Yeah, we think so. We won’t know for sure until we get the base edit done, and really see if anything needs reshooting, but really happy with it so far. It was a special project for me because it was my directorial debut and the first short film I had written. Also, my two best friends were in the leading roles. My mate Alex is doing quite well for himself, and has moved up a lot

So I’ve been seeing a few pictures here and there on Facebook of your time spent filming your short film. Tell me about that, how’s it all going? Have you finished yet?

Yeah it does it does. We work to a daily rate which pays the bills. But we are affordable, and competitive.

So you seem quite busy, must be paying quite well?

in the acting world after starting off in Skins. My mate Yoshi has always been a favourite artist of mine, because she sings as well as acts and was perfect for the role. It was nice to actually get something done together.

What’s the film about?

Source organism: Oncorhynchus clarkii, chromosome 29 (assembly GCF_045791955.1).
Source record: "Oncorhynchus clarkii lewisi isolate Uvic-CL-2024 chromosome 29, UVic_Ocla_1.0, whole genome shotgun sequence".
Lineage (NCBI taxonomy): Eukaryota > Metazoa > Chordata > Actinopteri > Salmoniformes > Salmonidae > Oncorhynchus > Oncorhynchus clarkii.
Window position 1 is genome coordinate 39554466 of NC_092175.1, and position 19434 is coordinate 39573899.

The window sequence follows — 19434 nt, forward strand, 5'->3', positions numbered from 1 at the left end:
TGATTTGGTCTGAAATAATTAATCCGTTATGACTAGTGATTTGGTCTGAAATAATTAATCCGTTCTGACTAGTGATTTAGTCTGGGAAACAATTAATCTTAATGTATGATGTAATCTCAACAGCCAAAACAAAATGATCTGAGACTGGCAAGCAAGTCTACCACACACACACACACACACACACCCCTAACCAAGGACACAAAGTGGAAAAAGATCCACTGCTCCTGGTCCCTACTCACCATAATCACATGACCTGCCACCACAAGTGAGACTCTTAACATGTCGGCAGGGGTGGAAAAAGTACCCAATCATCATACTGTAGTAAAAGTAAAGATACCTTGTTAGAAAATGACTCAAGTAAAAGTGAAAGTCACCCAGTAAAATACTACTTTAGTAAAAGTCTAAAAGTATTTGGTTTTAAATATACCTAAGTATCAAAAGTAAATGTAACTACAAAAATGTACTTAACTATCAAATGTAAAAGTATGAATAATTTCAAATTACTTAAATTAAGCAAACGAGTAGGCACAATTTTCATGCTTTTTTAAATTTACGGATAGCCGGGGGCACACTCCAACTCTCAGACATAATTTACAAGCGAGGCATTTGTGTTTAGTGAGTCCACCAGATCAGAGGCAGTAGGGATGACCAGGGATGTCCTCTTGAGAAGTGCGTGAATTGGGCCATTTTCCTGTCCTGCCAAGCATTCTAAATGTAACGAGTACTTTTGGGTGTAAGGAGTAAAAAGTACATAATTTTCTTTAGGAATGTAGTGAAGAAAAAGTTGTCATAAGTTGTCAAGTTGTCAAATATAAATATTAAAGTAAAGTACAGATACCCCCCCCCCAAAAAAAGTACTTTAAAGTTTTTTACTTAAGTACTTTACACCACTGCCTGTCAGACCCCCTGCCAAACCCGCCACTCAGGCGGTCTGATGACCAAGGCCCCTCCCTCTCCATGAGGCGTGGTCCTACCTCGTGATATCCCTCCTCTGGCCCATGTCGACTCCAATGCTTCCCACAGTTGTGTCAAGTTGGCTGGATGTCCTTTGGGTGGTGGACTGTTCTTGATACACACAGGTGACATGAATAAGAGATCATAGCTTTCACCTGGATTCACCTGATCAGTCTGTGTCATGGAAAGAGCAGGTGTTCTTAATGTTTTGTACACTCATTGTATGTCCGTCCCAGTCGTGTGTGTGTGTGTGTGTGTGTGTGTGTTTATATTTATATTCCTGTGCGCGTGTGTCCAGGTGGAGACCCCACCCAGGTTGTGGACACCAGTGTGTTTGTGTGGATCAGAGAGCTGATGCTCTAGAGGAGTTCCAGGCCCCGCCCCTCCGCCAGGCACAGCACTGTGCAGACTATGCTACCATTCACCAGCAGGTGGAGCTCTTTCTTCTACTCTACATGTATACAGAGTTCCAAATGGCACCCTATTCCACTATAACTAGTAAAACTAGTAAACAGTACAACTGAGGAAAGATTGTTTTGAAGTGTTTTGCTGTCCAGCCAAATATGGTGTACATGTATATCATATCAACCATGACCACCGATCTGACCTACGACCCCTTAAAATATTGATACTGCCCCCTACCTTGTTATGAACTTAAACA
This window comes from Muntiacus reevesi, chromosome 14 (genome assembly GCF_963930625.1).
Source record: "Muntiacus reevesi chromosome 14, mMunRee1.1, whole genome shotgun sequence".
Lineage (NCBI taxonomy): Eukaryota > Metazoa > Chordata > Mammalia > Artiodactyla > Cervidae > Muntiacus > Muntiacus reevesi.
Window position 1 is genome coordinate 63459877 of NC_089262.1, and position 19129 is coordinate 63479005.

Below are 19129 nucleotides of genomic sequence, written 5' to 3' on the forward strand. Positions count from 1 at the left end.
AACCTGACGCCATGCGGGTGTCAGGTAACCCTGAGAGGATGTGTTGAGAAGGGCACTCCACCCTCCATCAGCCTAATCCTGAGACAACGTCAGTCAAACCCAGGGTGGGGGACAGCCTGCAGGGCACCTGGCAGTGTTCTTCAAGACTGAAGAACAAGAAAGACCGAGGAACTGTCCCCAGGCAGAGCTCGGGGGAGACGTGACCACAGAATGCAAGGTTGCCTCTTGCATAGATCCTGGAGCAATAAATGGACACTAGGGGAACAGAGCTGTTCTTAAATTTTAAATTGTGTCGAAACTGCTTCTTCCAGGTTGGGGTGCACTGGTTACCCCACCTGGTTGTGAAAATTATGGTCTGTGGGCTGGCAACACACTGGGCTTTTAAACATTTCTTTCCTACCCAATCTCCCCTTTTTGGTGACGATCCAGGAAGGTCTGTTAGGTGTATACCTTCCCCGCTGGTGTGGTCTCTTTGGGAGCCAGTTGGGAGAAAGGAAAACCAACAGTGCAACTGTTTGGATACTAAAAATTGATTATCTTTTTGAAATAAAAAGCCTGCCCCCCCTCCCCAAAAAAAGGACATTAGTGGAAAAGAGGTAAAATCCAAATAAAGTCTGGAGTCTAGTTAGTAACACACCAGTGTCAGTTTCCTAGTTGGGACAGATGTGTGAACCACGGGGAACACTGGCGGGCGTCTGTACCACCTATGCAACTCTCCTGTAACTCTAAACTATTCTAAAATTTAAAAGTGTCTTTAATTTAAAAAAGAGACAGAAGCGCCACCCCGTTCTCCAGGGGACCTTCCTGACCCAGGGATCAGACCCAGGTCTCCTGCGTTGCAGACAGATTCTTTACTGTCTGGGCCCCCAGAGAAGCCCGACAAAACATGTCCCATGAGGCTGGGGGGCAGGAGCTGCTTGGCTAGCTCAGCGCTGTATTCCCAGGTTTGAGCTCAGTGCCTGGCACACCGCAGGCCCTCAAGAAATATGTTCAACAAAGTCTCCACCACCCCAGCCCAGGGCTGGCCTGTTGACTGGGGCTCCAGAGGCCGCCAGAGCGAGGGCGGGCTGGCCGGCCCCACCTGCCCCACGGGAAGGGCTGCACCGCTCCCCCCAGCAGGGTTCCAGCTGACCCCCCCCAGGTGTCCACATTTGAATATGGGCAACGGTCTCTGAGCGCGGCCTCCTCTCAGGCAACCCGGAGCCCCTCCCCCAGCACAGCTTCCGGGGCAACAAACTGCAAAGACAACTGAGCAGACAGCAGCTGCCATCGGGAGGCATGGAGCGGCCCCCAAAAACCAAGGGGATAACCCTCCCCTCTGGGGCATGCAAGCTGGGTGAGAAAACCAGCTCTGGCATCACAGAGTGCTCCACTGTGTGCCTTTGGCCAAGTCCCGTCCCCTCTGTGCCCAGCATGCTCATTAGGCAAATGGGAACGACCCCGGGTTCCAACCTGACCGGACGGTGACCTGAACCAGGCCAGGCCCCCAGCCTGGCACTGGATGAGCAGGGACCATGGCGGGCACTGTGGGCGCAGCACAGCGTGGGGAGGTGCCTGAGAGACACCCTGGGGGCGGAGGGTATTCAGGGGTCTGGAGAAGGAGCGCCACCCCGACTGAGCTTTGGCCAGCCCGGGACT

It’s about love and loss, and the importance of specific moments. It introduces a dying man in a retirement home whose only visitor is the daily routine of a young nurse. The film then jumps back to the day the man, Alex, regretted for the whole of his life. He was on his way to propose to the girl he was courting, but gets sidetracked by a beautiful busker, played by Yoshi. They spend the afternoon together and in that small amount of time, she starts pulling Alex out of his character and changing him for the good, as he starts loosening up and losing the straight edge and rigid character he once had. The busker leaves and he is left with a dilemma, to follow up his engagement plans or to contact and hold out for this unnamed stranger. He chooses the former, marries the girlfriend and regrets his decision his whole life. Back to present day again, he’s dying and he thinks Yoshi’s character has come back one last time. He slips away and it turns out to be the burse on the daily routine. It’s quite sad really.